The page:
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The 10 Best Coaches in the NBA

It will always be a player's league, and it's safe to say the best coaches in the NBA don't get their due credit.

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The art of coaching is one of the more under-appreciated aspects of professional sports. The NBA, in particular, has seen plenty of coaches come and go, yet they don't seem to get the credit they truly deserve. Yes, it is a superstar driven league, but having a guiding force is instrumental in winning NBA championships.

Historically, most of the dynasties in NBA history have, unsurprisingly, had some of the best tacticians leading the charge. While the league has changed from the early days of Red Auerbauch, and even since Phil Jackson's reign of terror over the league with the Chicago Bulls and Los Angeles Lakers in the 90s and 2000s, great leadership is still instrumental in overall team success.

Some of the best coaches in the NBA today, for the most part, might not have the same clout of the aforementioned names, but that is simply because they are still writing their own stories. Still, it's important to know the names of the best in the biz.

Erik Spoelstra

LeBron James' former coach with the Miami Heat is arguably one of the most underrated head coaches in the league, which is a direct correlation to the talent he had while he was winning championships with the big three. While the back to back chips are impressive, perhaps Spoelstra's greatest coaching performances have been in the years following James' departure. He's adequately built the Heat back to relevance, despite having no true superstar on the team. Currently, they're fighting for their lives in the Eastern Conference playoff picture, but the fact that they're even in the discussion speaks volumes for Spoelstra's performance from the Heat bench.

Quin Snyder

Quin Snyder of the Jazz also doesn't get enough love around the league, and that's probably due to the fact that he coaches in a small market like Utah. Regardless of the Jazz's under-the-radar status, the team has flourished under Snyder, particularly over the past couple of seasons. Last year's drafting of Donovan Mitchell certainly helped tip the Jazz's fortunes, but that shouldn't take away from Snyder's coaching performances. He led the Jazz to a commanding first round series win over an ultra-talented Oklahoma City Thunder team, before flaming out against Golden State. Losing to a stacked Warriors team, though, shouldn't take away from Snyder's acumen as a coach thus far.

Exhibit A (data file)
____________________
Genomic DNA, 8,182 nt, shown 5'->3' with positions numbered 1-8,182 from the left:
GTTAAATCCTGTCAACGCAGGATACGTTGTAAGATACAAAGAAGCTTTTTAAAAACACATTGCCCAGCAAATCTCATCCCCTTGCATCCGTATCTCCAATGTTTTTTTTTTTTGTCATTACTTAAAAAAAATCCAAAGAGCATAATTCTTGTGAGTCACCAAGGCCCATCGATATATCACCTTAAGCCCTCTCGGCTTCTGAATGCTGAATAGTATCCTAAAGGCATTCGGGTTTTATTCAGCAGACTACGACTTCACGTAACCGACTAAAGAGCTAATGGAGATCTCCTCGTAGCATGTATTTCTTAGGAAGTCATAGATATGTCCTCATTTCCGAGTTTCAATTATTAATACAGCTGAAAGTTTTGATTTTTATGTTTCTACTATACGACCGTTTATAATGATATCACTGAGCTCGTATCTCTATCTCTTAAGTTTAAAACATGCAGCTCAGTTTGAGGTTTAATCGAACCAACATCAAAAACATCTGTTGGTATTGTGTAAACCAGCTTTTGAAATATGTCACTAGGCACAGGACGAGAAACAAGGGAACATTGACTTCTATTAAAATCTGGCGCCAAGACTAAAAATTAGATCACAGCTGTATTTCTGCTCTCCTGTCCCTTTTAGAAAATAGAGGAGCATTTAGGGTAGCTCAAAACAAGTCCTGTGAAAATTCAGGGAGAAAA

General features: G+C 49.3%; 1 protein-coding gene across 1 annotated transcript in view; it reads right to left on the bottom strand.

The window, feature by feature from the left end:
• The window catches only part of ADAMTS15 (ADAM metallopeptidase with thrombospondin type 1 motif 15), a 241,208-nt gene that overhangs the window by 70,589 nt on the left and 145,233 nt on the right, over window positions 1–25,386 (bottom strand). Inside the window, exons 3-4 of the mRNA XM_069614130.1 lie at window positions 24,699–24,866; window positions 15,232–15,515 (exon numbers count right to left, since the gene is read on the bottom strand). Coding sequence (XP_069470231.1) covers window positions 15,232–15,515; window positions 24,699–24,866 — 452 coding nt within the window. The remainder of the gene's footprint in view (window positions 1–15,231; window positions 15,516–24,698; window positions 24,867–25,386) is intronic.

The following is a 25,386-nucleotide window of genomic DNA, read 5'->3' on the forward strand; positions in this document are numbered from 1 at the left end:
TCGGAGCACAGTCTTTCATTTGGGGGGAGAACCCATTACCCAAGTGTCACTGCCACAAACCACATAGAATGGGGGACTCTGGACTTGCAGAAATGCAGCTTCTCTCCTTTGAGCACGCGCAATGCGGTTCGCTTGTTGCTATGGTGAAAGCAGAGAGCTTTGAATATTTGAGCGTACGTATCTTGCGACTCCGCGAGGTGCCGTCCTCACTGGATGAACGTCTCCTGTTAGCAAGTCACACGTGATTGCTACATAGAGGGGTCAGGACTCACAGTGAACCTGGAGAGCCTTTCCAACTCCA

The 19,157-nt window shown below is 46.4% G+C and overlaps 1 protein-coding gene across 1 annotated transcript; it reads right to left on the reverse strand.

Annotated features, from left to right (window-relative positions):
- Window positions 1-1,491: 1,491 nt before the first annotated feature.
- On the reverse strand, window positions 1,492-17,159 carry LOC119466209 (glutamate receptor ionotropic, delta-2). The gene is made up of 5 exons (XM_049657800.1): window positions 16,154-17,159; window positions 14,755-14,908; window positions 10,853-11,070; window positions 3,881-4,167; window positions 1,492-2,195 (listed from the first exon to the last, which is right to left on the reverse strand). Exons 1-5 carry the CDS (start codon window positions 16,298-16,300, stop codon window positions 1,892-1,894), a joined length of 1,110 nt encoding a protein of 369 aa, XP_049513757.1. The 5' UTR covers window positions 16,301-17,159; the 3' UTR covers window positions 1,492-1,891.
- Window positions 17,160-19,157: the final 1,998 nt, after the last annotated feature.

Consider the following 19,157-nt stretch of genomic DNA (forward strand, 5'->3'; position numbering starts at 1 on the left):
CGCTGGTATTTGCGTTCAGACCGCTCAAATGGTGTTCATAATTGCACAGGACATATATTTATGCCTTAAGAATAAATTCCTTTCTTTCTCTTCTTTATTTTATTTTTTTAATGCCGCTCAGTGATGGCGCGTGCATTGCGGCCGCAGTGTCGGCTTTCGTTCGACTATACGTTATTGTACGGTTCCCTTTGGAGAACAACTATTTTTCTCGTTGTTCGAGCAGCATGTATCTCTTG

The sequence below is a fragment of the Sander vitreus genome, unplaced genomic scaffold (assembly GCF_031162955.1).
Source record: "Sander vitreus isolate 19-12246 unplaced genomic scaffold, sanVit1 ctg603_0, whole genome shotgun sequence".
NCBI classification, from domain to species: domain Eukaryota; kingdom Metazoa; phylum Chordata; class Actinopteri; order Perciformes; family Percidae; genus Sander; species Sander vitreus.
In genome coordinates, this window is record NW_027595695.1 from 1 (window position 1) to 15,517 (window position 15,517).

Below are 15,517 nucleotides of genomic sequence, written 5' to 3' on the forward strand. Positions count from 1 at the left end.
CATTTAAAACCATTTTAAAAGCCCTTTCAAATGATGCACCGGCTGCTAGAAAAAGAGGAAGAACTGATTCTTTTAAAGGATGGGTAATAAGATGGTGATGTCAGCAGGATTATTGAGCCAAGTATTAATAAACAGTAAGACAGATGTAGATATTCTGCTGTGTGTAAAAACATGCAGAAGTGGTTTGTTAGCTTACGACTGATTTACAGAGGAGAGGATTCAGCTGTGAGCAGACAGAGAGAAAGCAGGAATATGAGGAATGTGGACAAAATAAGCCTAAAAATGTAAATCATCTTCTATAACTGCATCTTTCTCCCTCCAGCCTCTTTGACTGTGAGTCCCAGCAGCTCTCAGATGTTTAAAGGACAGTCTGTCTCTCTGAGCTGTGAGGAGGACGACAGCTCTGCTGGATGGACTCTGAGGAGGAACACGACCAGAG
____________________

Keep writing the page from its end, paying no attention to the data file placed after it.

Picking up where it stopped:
Brad Stevens

Brad Stevens has solified himself as one of the best NBA head coaches in the league, and it's not difficult to see why. When he took over the Boston Celtics back in 2013, they were expected to be in a full scale rebuild following the departure of veterans Paul Pierce, Kevin Garnett, and, eventually, Rajon Rondo. Despite the turnover, Stevens has more than keep the Celtics afloat—he's made them legitimate title contenders. They came one game away from the NBA finals last year, and despite an up-and-down 2019 campaign, they still remain right in the thick of things in the Eastern Conference. Sure, GM/President Danny Ainge deserves a ton of credit for his masterful job turning the roster, but it all wouldn't work without the young mind of Stevens.

Mike D'Antoni

Mike D'Antoni found great success as the coach of the Phoenix Suns back in the early 2000s, before flaming out in his stops with the New York Knicks and Los Angeles Lakers. However, D'Antoni has had a career resurgence of sorts with the Houston Rockets—a team that led the league in wins last season and came a game short of the NBA Finals. Odds are, they probably would have dethroned the Warriors if their point guard Chris Paul wasn't out with a hamstring injury.

While the 2019 campaign hasn't been as stellar, due to the loss of some key players like small forward Trevor Ariza, they're still very much in contention. While their chances of unseating the Warriors are slim-to-none this year, James Harden is in contention for an early NBA award winner spot, currently in line to win his second straight MVP award. D'Antoni's offensive system is a huge reason why.

Mike Malone